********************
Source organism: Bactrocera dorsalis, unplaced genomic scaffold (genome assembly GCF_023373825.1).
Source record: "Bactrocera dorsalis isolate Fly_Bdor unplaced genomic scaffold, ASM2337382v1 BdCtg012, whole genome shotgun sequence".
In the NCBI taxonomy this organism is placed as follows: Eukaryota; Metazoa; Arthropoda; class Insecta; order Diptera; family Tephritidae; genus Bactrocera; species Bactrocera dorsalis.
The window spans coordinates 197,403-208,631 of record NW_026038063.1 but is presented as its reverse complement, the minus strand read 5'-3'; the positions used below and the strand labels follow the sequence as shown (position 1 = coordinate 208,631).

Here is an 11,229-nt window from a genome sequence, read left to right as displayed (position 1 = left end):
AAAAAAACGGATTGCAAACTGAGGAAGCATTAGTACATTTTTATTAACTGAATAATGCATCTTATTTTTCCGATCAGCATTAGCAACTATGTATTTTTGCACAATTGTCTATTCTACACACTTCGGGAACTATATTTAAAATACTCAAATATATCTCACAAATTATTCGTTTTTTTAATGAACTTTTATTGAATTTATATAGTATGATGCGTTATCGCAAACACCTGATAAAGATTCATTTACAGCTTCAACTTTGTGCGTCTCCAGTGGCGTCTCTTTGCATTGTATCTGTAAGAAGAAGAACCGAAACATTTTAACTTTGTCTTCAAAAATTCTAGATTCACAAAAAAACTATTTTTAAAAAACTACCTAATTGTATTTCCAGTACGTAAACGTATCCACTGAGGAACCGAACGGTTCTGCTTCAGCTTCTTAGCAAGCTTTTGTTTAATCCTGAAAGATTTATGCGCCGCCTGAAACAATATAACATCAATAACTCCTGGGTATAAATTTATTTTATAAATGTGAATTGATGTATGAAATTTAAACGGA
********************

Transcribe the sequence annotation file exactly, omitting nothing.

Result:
Source organism: Bactrocera dorsalis, unplaced genomic scaffold (genome assembly GCF_023373825.1).
Source record: "Bactrocera dorsalis isolate Fly_Bdor unplaced genomic scaffold, ASM2337382v1 BdCtg012, whole genome shotgun sequence".
In the NCBI taxonomy this organism is placed as follows: Eukaryota; Metazoa; Arthropoda; class Insecta; order Diptera; family Tephritidae; genus Bactrocera; species Bactrocera dorsalis.
The window spans coordinates 197,403-208,631 of record NW_026038063.1 but is presented as its reverse complement, the minus strand read 5'-3'; the positions used below and the strand labels follow the sequence as shown (position 1 = coordinate 208,631).

Here is an 11,229-nt window from a genome sequence, read left to right as displayed (position 1 = left end):
AAAAAAACGGATTGCAAACTGAGGAAGCATTAGTACATTTTTATTAACTGAATAATGCATCTTATTTTTCCGATCAGCATTAGCAACTATGTATTTTTGCACAATTGTCTATTCTACACACTTCGGGAACTATATTTAAAATACTCAAATATATCTCACAAATTATTCGTTTTTTTAATGAACTTTTATTGAATTTATATAGTATGATGCGTTATCGCAAACACCTGATAAAGATTCATTTACAGCTTCAACTTTGTGCGTCTCCAGTGGCGTCTCTTTGCATTGTATCTGTAAGAAGAAGAACCGAAACATTTTAACTTTGTCTTCAAAAATTCTAGATTCACAAAAAAACTATTTTTAAAAAACTACCTAATTGTATTTCCAGTACGTAAACGTATCCACTGAGGAACCGAACGGTTCTGCTTCAGCTTCTTAGCAAGCTTTTGTTTAATCCTGAAAGATTTATGCGCCGCCTGAAACAATATAACATCAATAACTCCTGGGTATAAATTTATTTTATAAATGTGAATTGATGTATGAAATTTAAACGGA